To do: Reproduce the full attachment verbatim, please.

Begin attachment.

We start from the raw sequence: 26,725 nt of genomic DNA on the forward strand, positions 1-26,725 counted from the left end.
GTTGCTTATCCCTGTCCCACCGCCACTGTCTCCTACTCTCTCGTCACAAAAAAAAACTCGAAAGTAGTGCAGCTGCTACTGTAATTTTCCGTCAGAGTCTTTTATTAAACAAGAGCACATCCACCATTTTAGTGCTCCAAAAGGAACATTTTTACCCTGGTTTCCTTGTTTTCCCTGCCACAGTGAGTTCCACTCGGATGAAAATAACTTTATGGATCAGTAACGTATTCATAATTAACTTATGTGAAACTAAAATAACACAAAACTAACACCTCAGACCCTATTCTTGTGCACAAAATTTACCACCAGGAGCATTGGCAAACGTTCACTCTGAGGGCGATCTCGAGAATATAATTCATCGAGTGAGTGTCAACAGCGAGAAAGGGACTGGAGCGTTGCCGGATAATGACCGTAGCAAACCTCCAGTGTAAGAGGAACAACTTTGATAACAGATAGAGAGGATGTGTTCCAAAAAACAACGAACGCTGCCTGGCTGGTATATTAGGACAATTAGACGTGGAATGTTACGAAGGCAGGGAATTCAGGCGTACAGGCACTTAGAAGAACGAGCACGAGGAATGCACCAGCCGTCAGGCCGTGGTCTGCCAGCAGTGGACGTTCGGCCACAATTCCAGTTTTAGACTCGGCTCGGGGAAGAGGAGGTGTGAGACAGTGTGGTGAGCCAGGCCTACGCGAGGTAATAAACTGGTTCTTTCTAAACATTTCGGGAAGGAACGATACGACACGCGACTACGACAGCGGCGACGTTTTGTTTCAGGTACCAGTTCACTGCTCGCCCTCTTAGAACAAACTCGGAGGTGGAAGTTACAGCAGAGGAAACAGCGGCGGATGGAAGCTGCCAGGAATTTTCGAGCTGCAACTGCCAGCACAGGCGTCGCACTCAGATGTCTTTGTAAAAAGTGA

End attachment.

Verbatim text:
We start from the raw sequence: 26,725 nt of genomic DNA on the forward strand, positions 1-26,725 counted from the left end.
GTTGCTTATCCCTGTCCCACCGCCACTGTCTCCTACTCTCTCGTCACAAAAAAAAACTCGAAAGTAGTGCAGCTGCTACTGTAATTTTCCGTCAGAGTCTTTTATTAAACAAGAGCACATCCACCATTTTAGTGCTCCAAAAGGAACATTTTTACCCTGGTTTCCTTGTTTTCCCTGCCACAGTGAGTTCCACTCGGATGAAAATAACTTTATGGATCAGTAACGTATTCATAATTAACTTATGTGAAACTAAAATAACACAAAACTAACACCTCAGACCCTATTCTTGTGCACAAAATTTACCACCAGGAGCATTGGCAAACGTTCACTCTGAGGGCGATCTCGAGAATATAATTCATCGAGTGAGTGTCAACAGCGAGAAAGGGACTGGAGCGTTGCCGGATAATGACCGTAGCAAACCTCCAGTGTAAGAGGAACAACTTTGATAACAGATAGAGAGGATGTGTTCCAAAAAACAACGAACGCTGCCTGGCTGGTATATTAGGACAATTAGACGTGGAATGTTACGAAGGCAGGGAATTCAGGCGTACAGGCACTTAGAAGAACGAGCACGAGGAATGCACCAGCCGTCAGGCCGTGGTCTGCCAGCAGTGGACGTTCGGCCACAATTCCAGTTTTAGACTCGGCTCGGGGAAGAGGAGGTGTGAGACAGTGTGGTGAGCCAGGCCTACGCGAGGTAATAAACTGGTTCTTTCTAAACATTTCGGGAAGGAACGATACGACACGCGACTACGACAGCGGCGACGTTTTGTTTCAGGTACCAGTTCACTGCTCGCCCTCTTAGAACAAACTCGGAGGTGGAAGTTACAGCAGAGGAAACAGCGGCGGATGGAAGCTGCCAGGAATTTTCGAGCTGCAACTGCCAGCACAGGCGTCGCACTCAGATGTCTTTGTAAAAAGTGA